The rotating lift structure as installed is more clearly depicted in FIGS. 2-5. It comprises a vertically oriented tower structure 10 mounted within a building 11 (see also FIG. 7) adjacent to a truck entrance or exit 12 at street level 5 and which would be typically closed off by doors 52 and 53. Door 52 would be used for normal operation. Door 53 may be used as a secondary door, closing the building during periods of inactivity or it can be used instead of door 52 in case of door 52 failure. The tower 10 comprises two rectangular truss side structures 15 formed by vertical steel beams 16 with reinforcing cross structural members 17, one top structural frame 13 and one bottom structural frame 14, all joined together at their corners by rigid connections so as to form a rigid lower structure having a width 18 which is slightly larger than the width of lift platform 60, a height 20 extending approximately from the top 21 of the building street level 5 to below the bottom 22 of the dock level 6, and a depth 24 sufficient to provide a strong horizontal support for lift platform 60 throughout its travel from street level 5 to dock level 6. Typical dimensions would be, for example, a width 18 of about 20 feet, a height 20 of 46 feet, and a depth 24 of 9 feet.
The tower 10 is divided into street level and dock level sections, in the particular embodiment, an upper section 25 and a lower section 26. The upper section 25 consists essentially of just the trusses 15 and top structural frame 13 arranged so that the minimum amount of space at street level is occupied by the tower. The trusses 15 are continuous through the lower section 26, at dock level 6 and are tied together at their bottom ends by bottom structural frame 14. A structure 28, generally cylindrical in configuration, is secured to the trusses 15, and is formed by a structural framegrid 29 secured to and supported by the tower trusses 15. The structure 28 encloses hollow spaces 30 which can be conveniently used to house the lift machinery 31 to be later described, and if desired the turntable drive machinery 32, also to be later described. Suitable access doors 27 can be provided to the spaces 30.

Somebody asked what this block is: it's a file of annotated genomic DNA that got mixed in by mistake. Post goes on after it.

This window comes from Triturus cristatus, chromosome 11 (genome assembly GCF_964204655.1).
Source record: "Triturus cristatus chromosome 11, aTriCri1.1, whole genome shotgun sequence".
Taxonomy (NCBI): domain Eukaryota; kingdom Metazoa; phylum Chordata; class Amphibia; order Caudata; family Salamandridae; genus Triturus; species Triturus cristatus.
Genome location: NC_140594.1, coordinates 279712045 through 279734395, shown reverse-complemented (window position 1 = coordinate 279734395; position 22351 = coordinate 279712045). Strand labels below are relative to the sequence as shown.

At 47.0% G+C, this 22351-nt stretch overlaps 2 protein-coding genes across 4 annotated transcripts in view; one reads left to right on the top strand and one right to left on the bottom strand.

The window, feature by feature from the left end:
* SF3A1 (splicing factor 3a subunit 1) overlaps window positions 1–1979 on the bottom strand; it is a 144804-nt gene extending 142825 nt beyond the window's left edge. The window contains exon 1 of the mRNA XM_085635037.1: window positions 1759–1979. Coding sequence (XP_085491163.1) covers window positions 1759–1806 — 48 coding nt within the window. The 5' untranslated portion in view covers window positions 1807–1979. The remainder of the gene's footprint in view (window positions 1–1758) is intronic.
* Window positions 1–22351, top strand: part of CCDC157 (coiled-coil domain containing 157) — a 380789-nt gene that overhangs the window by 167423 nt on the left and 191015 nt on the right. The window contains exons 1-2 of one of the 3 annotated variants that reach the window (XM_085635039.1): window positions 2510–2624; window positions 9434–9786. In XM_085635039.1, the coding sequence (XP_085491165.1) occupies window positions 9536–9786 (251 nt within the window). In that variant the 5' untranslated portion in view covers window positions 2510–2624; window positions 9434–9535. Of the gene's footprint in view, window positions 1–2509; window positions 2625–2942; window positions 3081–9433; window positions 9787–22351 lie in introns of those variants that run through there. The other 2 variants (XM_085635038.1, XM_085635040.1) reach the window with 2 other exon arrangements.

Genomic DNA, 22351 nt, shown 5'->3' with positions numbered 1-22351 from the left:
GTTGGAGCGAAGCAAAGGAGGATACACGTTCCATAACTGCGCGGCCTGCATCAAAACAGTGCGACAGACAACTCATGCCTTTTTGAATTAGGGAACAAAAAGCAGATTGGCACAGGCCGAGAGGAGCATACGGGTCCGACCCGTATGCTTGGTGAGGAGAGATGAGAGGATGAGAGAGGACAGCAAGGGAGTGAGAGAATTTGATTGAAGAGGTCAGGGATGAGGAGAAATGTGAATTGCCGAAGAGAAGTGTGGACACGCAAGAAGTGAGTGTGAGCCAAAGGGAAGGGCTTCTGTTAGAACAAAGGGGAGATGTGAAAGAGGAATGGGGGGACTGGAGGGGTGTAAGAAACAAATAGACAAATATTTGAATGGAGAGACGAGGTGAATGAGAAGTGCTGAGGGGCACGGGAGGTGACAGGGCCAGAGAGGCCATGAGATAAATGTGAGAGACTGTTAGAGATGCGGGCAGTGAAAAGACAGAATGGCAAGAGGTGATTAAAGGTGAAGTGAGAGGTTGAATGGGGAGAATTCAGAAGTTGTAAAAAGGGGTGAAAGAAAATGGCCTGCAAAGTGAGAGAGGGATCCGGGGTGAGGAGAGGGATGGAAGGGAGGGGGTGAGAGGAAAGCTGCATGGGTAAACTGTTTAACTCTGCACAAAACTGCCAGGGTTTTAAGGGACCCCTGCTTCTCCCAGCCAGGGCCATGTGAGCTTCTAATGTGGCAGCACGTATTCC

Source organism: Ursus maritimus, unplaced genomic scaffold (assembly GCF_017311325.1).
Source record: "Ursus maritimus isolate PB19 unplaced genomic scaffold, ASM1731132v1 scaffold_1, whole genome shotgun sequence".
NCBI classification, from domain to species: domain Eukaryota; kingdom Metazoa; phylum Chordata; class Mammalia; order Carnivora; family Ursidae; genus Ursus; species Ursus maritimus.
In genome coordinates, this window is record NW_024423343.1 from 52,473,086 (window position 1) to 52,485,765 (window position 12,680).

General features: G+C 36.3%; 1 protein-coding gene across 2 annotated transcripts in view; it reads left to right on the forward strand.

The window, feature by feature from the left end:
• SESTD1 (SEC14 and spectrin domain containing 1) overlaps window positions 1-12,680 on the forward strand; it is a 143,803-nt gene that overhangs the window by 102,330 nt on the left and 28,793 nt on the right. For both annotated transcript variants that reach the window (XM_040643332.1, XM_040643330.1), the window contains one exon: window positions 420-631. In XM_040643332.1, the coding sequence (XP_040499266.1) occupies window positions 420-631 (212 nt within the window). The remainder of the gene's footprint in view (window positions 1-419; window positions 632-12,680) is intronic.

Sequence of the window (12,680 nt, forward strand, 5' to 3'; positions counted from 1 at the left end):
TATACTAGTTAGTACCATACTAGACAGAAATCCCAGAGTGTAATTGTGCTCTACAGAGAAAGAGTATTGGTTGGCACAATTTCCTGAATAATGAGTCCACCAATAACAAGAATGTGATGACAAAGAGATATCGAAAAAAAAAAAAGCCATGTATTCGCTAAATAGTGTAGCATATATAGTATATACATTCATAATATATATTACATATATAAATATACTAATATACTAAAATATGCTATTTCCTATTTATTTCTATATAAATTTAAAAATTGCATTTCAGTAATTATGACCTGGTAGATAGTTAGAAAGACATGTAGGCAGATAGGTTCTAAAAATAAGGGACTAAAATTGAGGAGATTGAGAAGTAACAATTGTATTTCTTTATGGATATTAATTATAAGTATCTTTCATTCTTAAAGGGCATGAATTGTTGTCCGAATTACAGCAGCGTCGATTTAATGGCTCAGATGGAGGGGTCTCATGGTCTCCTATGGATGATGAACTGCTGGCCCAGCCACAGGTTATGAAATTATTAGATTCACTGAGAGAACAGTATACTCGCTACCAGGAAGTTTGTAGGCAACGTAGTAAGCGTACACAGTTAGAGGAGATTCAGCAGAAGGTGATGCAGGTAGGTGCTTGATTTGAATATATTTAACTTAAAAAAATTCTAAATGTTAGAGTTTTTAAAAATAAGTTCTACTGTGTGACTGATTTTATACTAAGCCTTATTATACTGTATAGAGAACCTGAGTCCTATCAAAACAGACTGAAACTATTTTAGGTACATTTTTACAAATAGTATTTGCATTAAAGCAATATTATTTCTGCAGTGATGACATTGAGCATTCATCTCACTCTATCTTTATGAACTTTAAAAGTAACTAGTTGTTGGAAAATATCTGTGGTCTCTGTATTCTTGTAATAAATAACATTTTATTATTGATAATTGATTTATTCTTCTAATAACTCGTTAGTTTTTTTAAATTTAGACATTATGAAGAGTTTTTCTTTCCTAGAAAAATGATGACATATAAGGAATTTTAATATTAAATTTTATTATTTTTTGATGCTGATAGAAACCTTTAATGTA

Suitable doors, shown as horizontal bi-parting doors 41, are mounted at opposite ends of the lower cylindrical section 26 at locations opposite the lift platform 60 ends. These doors are closed when lift platform 60 is not at the loading dock 6 level so as to protect operating personnel. Doors 41 are opened only for entering and exiting trucks when lift platform 60 is at loading dock level 6. The entire tower structure 10, which includes the upper section 25 and the lower cylindrical section 26, is supported for rotation by the large diameter anti-friction bearing 45 at its bottom, mounted into a steel housing secured to the building in pit 46. This lower bearing 45 carries all the vertical loads and the bottom horizontal loads. In the preferred configuration, this lower bearing 45 also supports the hydraulic lift cylinder 38 which rotates together with the tower 10. A top bearing 47 is mounted on top of the tower and is also secured to the building at 48 and is designed to hold the tower in precise vertical position by transferring the top horizontal loads to the building structure. The top of the rotating tower structure at its upper section 25 is located closely around the center frame 61 of the lift platform so that it can rotate (assuming the lift platform is at dock level 6) freely inside the narrow, long hoistway 50 provided by building walls 51 at street level 5, which generally conforms to the shape of the lift platform, thereby requiring the minimum space within the building at street level 5. The lower cylindrical section 26 of the tower has a diameter slightly larger than the lift platform 60 length, and rotates within the building space at the dock level 6, only when lift platform 60 is at loading dock level 6.